Continuing on the previous post of the perfect performance…
Until the time comes when all narrations are done with no need for correction, we should try to optimize the process. After all, the less time spent editing, the more recording we can do in a given time, or eventually the more money we can make. I like the sound of that, since Voice over Work hopefully can become a profitable exercise.
There is a lot of chatter out in the WWW of the nirvana of editing called “Punch and Roll,” or as some call it, “Roll and Punch.” The term comes from audio engineers of yore (I was one of those once) who used tape for recording. The artists would make a first pass of the performance, and if it was perfect, they would probably call it a day and go get some grog. But if there was a mistake, or something on which to improve, they realized it would be easier to re-record just the small bad portion rather than the whole performance.
The engineer would roll the tape of the original performance, and the artist would listen to get the timing, tone, and timbre matched to what happened the first time around. Just when the bad part rolled up, the engineer would punch the record button and the new performance would be recorded. Many times, I myself have gotten the punch in right (this on a Tascam 8-track recorder utilizing standard cassette-tape cartridges) and missed an important part – the punch out – and thusly created the need for another round of punch and roll. Sigh.
However, Audacity doesn’t really do punch and roll. I have seen posts on plug-ins or hacks that are supposed to add the functionality, but they didn’t sound promising or worth the effort to implement at this point. I do just fine with old school editing methods. (There is an incongruous juxtaposition there where old school refers to something old in the modern era. I’m using old DAW methods, which are much newer school than old tape methods)
Excluding PnR, there are two ways to manage your edits. I have tried both of these for various projects, and found that I like the first one – mainly because of my physical setup, not necessarily because it is more productive or efficient.
Record it all then clean it up.
When you make the occasional error, you don’t worry about it – just recollect and re-read the section over, as many times as it takes to get the take you think it correct. You may need to take a few deep breaths, a sip of water, clear your throat, whatever. Audacity is running, so when you are ready to go, so is the computer. Eventually, you will make it through the piece or you will run out of gas.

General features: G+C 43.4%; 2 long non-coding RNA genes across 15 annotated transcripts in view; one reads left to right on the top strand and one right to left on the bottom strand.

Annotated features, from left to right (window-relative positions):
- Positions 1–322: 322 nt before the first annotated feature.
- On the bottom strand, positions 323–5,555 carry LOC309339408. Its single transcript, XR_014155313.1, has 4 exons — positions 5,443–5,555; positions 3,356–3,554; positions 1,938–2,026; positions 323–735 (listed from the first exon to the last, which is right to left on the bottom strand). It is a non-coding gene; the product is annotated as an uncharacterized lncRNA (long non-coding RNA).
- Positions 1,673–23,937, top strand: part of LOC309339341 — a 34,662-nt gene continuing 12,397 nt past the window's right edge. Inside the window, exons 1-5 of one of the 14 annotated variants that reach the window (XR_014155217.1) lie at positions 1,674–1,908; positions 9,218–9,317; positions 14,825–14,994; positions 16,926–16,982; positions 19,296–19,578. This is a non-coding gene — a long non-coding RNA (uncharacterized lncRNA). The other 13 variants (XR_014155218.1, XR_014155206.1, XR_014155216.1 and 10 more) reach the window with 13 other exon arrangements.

At this point, you stop the DAW, SAVE YOUR WORK, and start back from the beginning of the recording listening for the errors (or looking for them) and deleting the mistakes (and saving your work) until you have only the good stuff left! Then, save your work.
This process can be made much quicker by doing one simple thing – use some kind of noise (or lack thereof) that will be easy to see in the wave form or the recording software. I’ve tried clapping, snapping fingers, hitting the desk, tapping the mic (as a sound guy, I should say you should never tap on a mic), or the perennial favorite dog clicker – something that will record as a high level peak that you can scan for on the monitor. Or, long enough silence that it will show up easily. Once you have these visual cues, finding and fixing the vocal errors gets a lot easier.
Edit as you go.
This could be considered the poor man’s PnR. If you record in the same space as your DAW, when you make an error just stop the recording and position the record head to a break just before the error, hit record and start narrating immediately. The difficulty here is that you need to start recording quickly to avoid a pause you will need to edit out later (see process above), and it can be difficult to get back into the script effectively.
The hugest upside with this method is that when you are done, you have nearly finished audio. Of course, you will need to normalize it (as we already learned) and maybe some other post-production (which we will learn soon), but this is a fairly polished narration ready for the final touches.
It is rather gratifying to finish recording and not have to edit the file in another session. But in reality, you are probably still going to do a proof listen to find mouth noise, breaths, or other noises that need to be addressed, so you aren’t avoiding the above editing process completely.
What methods do you use? Has anyone accomplished PnR effectively in Audacity? Does Audacity have a preroll for recording? If so, I haven’t been able to find it. Let us know!
Categories: Voice over Work